One of the impetuses for starting this blog was this realization: anarchism is my faith.
I have been anti-“organized religion” and unable to convince myself of the existence of any kind of deity for my entire life (it’s easy when you are unbaptized and raised by people with vaguely Christian, undefined belief systems). I have never considered myself a person of faith, and the word “spiritual” never speaks to me. I didn’t embrace the identity of atheist for a long time because I rejected the idea of defining myself at all in terms of religion (atheism meaning that theism is the standard and I am the exception). I felt that religion, spirituality, and faith were essentially irrelevant to my life; I have a holistic view of the world and how it works that simply does not include (or need) a deity or other belief system to make it work.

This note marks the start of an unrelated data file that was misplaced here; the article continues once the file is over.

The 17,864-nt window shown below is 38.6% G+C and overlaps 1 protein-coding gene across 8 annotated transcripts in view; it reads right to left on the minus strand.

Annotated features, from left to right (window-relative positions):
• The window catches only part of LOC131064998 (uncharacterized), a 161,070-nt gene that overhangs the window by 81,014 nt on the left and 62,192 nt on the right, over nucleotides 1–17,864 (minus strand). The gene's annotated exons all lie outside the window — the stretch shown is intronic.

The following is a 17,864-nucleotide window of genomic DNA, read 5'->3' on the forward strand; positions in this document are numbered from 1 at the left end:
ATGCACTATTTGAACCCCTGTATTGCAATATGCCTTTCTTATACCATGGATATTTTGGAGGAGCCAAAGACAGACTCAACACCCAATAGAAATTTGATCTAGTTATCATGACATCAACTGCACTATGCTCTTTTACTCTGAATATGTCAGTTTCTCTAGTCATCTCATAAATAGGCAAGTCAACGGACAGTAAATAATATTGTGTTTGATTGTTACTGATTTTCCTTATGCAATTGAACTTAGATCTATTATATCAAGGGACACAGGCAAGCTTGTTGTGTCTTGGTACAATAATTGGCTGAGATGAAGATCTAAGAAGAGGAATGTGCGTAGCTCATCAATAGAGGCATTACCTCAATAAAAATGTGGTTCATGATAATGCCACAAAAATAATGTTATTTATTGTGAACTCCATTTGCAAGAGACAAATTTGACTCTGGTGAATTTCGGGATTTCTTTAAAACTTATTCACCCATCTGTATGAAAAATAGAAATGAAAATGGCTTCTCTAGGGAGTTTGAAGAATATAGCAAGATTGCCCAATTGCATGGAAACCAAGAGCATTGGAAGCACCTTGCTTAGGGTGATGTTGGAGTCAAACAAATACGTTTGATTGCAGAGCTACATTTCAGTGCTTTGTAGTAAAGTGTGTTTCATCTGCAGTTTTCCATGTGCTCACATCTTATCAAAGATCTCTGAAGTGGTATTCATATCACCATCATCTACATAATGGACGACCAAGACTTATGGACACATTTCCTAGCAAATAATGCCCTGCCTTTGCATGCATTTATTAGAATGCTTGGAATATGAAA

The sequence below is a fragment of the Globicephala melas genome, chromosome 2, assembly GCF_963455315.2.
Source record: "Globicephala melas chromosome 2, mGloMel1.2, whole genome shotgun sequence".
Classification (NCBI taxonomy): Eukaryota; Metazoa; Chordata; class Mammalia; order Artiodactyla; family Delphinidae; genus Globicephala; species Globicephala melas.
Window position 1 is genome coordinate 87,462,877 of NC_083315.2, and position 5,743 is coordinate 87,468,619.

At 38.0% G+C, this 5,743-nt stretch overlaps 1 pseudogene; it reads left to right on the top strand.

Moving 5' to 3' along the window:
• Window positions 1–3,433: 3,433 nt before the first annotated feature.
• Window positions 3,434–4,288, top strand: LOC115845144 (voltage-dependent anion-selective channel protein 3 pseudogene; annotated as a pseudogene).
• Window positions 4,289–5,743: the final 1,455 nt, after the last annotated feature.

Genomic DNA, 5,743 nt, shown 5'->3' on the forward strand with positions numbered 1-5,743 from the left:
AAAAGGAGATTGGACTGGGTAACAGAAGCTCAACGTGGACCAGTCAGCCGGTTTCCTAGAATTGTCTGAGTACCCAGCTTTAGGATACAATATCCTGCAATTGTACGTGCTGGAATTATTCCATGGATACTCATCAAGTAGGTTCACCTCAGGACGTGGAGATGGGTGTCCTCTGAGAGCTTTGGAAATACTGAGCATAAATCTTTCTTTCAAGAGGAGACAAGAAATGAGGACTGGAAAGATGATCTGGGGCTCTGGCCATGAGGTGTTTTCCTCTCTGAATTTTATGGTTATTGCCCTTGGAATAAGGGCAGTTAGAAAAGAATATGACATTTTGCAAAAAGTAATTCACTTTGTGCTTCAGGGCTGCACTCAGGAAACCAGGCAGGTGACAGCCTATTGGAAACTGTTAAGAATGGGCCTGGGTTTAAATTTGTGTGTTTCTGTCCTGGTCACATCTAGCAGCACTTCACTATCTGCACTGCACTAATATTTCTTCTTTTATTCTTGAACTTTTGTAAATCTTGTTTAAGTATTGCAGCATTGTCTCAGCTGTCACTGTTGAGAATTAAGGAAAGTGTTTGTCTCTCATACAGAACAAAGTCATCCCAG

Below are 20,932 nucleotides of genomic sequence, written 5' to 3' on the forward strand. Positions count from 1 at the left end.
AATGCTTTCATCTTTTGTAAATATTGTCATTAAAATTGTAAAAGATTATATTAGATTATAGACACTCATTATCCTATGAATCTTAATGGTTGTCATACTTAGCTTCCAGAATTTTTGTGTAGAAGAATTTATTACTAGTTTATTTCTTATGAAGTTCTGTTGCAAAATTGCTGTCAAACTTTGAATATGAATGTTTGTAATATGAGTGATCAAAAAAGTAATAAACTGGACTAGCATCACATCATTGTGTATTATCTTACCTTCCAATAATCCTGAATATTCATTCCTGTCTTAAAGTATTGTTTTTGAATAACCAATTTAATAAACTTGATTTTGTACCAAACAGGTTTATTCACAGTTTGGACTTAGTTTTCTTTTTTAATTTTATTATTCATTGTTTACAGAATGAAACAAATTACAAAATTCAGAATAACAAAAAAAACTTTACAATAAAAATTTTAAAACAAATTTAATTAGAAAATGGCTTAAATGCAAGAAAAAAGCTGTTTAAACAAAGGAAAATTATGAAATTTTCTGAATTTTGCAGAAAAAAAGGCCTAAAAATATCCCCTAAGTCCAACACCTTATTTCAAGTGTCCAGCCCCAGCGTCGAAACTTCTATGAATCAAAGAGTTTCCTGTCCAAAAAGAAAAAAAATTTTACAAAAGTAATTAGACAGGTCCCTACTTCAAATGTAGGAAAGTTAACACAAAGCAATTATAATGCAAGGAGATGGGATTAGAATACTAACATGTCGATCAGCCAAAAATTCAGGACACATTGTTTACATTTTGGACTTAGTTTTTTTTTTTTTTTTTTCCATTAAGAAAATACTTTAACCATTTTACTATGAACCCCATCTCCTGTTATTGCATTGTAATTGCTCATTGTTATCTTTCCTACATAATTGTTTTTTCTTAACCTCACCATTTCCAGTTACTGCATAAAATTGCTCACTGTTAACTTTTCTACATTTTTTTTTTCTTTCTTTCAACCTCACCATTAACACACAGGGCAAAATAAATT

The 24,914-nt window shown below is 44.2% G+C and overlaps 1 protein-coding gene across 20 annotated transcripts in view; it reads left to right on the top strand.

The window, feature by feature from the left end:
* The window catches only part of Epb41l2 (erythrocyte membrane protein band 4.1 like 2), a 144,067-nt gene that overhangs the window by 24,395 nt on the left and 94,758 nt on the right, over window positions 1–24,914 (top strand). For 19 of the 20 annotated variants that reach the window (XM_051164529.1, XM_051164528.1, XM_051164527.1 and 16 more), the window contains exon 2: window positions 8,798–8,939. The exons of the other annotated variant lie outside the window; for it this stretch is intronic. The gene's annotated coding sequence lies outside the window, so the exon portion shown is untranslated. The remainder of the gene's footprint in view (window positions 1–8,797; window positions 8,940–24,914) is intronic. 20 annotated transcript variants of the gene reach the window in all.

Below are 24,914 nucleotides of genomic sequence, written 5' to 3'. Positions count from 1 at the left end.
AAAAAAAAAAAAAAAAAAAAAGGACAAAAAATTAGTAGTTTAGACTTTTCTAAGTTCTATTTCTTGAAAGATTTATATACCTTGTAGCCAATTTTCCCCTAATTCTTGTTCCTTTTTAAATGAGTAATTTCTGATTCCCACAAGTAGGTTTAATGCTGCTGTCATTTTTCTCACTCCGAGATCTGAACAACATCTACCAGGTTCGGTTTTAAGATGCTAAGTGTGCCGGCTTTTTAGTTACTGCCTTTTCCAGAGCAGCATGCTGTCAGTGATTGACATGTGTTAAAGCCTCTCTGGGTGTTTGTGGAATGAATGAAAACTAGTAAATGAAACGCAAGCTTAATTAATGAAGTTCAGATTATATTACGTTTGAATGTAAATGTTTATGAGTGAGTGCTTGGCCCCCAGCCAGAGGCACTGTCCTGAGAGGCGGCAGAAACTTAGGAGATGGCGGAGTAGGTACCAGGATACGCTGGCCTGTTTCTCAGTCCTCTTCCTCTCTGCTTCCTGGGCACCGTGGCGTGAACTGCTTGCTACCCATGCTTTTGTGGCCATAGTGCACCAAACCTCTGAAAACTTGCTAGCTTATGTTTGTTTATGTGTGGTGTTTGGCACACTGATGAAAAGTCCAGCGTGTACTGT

But one day I realized that my view of the world is profoundly anarchist. Anarchism, for me, is the way I imagine how religion must be for other folks. It is a belief system that shapes the way I act, how I interpret events on both a macro- and micro-scale, and is my moral grounding. It is an irrevocable part of my identity in the most basic ways.
I can’t help it, and I can’t change it, which is one of many reasons why I spend so much blog space talking about anarchism as a thought crime. I cannot live my life attempting to not be an anarchist, even if being an anarchist makes me ‘illegal’ in some sense in the U.S.
One of my favorite passages in sociological writing is from Durkheim’s Elementary Forms of Religious Life. A lot of the book is full of offensive racist garbage, but the conclusion describes my anarchist ‘faith’ profoundly:
…“we can say that the faithful are not mistaken when they believe in the existence of a moral power to which they are subject and from which they receive what is best in themselves. That power exists, and it is society.”